A Brief History of Street Names

We’ve been getting new street signs in Prescott. They’re brighter, cleaner, and feature the Town’s renewed logo: “PRESCOTT, est. 1784, THE FORT TOWN”.

New Signs_Prescott_2016

While there are a couple of 19th century dates related to the establishment of Prescott – 1810 (the date of the Town’s first official survey) and 1834 (the date of its incorporation) – 1784 is the year Loyalists headed up the St. Lawrence River, and Prescott’s Founder, Major Edward Jessup, completed the location of the men who had served England as members of Jessup’s Rangers. According to Thaddeus Leavitt (1879) “When peace was declared in 1783, large tracts of land were granted by the Crown to the officers and men, who accompanied by their families, in the spring of 1784, proceeded up the St. Lawrence in a brigade of boats, thus commencing the settlement of Leeds and Grenville, Addington, and the Bay of Quinte.”

Town of Prescott_1861-2

A comparison of the map that was published in HF Walling’s 1861-62 Map of the United Counties of Leeds and Grenville with the streets of Prescott today, reveals little change to the layout of the Downtown in the last 150+ years.

The earliest North American streets tended to be named, as follows:

  • For topographic features like Water Street
  • For references to the street’s position like East, Centre, and West streets
  • For symbols of authority like King and George streets
  • For the founder or landowner like Jessup, Edward and Dibble streets

Also popular were using landmarks like Church or Market, or the name of the town to which a street led. In the 1850s, as towns and villages grew and house styles changed to the picturesque Gothic Revival, it became important to recognize connections to the natural environment, and new street names tended to focus on names of trees with Oak being the most popular, followed by Elm and Maple.

During the late 19th century the percentage of “surname” streets soared, but the “surname” street that captures my imagination in Prescott is much newer. Here’s the story behind Fischl Drive…

Louis Fischl arrived in Prescott in 1939, having abandoned his glove factory in what is now the Czech Republic. In the Ottawa Citizen (July 4, 1952), Fred Inglis asked Fischl why he’d come to Prescott. “Why?” he answered, “because Mayor John Horan came to my room at the Windsor Hotel in Montreal, and wouldn’t take no for an answer.”

Andry-Farcy Poster

Born in the glove capital of the world – Grenoble, France – Louis Fischl learned his trade there, built a factory in pre-war Sudetenland, and travelled worldwide throughout the 1930s, lining up discerning customers such as the T. Eaton Co. of Canada. Fischl’s niece, Hanna, arrived in Prescott along with other family members, and thanks to a diary she eventually published in 2002, we have an insightful account of her incredible journey.

Hanna Fischl Spencer

Hanna’s Diary 1938 – 1942: Czechoslovakia to Canada is the story of leaving one’s life behind and starting anew in Canada. A Czech of Jewish descent, Hanna was a 24 year-old teacher when Nazism began spreading over Europe. No longer able to associate openly with Hans Feiertag, the talented, Christian composer whom she had loved since her teens, she began writing a diary. The account tells of her trip to England and then to Canada, where, as a young immigrant with a PhD, she worked, in Prescott, at her uncle’s glove-making factory before landing a teaching job in Ottawa, getting married, and eventually joining the University of Western Ontario as a German professor.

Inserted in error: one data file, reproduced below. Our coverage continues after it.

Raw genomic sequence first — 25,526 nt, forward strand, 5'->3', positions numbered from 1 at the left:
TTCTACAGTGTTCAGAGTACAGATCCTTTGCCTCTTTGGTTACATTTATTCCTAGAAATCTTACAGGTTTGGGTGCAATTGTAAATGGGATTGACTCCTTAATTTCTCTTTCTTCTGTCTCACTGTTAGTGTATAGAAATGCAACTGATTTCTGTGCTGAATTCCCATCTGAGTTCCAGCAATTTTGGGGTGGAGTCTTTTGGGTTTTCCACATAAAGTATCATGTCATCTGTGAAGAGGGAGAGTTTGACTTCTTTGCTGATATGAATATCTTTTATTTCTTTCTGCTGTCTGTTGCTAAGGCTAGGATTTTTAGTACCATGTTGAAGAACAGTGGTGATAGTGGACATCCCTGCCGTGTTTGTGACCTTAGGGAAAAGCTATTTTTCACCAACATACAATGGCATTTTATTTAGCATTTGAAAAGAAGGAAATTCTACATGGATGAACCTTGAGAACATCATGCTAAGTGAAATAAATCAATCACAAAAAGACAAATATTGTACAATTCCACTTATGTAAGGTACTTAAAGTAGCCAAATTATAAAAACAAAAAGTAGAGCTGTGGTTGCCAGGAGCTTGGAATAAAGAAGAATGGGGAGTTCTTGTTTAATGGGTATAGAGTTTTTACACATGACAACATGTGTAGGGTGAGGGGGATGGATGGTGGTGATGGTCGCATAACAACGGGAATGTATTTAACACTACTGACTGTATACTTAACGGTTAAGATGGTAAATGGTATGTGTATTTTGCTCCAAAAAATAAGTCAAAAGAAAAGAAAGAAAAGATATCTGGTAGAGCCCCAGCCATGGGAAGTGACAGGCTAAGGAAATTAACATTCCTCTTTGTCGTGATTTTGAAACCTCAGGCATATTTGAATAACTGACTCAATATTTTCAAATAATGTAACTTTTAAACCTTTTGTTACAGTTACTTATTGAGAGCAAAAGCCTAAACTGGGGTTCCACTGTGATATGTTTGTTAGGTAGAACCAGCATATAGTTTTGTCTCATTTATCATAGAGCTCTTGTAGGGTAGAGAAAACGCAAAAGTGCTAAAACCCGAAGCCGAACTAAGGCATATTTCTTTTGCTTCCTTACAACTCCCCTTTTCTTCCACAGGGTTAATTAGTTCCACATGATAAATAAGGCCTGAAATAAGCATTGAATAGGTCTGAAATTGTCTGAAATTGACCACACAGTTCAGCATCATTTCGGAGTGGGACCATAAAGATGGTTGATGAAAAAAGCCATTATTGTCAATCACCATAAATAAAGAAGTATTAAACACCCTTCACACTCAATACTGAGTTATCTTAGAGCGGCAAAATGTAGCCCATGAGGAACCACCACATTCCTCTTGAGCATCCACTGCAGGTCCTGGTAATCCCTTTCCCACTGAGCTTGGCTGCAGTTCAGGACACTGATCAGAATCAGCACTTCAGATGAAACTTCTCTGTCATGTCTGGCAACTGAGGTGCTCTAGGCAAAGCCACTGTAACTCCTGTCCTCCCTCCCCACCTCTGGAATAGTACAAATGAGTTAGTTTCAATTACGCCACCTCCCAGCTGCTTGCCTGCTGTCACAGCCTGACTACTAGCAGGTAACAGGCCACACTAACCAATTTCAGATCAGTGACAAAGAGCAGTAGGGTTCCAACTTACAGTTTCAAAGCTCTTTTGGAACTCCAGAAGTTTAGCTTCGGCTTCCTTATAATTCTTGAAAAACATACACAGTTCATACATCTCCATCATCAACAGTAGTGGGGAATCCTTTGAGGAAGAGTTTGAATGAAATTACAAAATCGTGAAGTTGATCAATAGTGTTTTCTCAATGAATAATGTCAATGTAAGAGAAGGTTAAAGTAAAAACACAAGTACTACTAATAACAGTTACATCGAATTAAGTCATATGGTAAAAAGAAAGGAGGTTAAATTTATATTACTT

From The Prescott Journal (October 2, 2002), here are a few entries from Hanna’s Diary in 1939…

“SUNDAY, 18 JUNE: We went to church today, the United Church of Canada. In order to qualify as Canadian immigrants we had to declare ourselves un-denominational. I had no problem with that. I never did feel particularly Jewish.

SUNDAY, 20 AUGUST: A reporter arrived. Made a great to-do about me. Story that appeared in the local newspaper was headlined: “PhD Happy Making Gloves”. Bit of an overstatement. I don’t exactly rejoice at sitting behind a sewing machine from 8 am to 6 pm with an hour off at noon, literally glued to the chair with perspiration while fending off mosquitoes and flies, and trying to cope with a machine that won’t work.

SATURDAY, 9 SEPTEMBER: Dear me, what a celebrity I have become through the article in the Recorder and Times! Several days in a row, strangers have come to the office and asked to see “the educated lady”. I was called out to meet them and didn’t know what to say.

WEDNESDAY, 8 NOVEMBER: Uncle Louis returned from Ottawa with a surprise for me. Grinning from ear-to-ear he reported that the much-feared Mr. Blair of the Immigration Dept. had asked him if he would agree to my giving a talk in Ottawa. Two days later, I was invited to address the junior branch of the League of Nations Society in Ottawa, Nov. 25, and the Business and Professional Women’s Club invited me to speak at a luncheon the same day.”

In addition to his own family, it is said that “Uncle Louis” helped more than 200 Czechoslovakian and Italian Jews avoid persecution by bringing them to Canada as expert glove makers.


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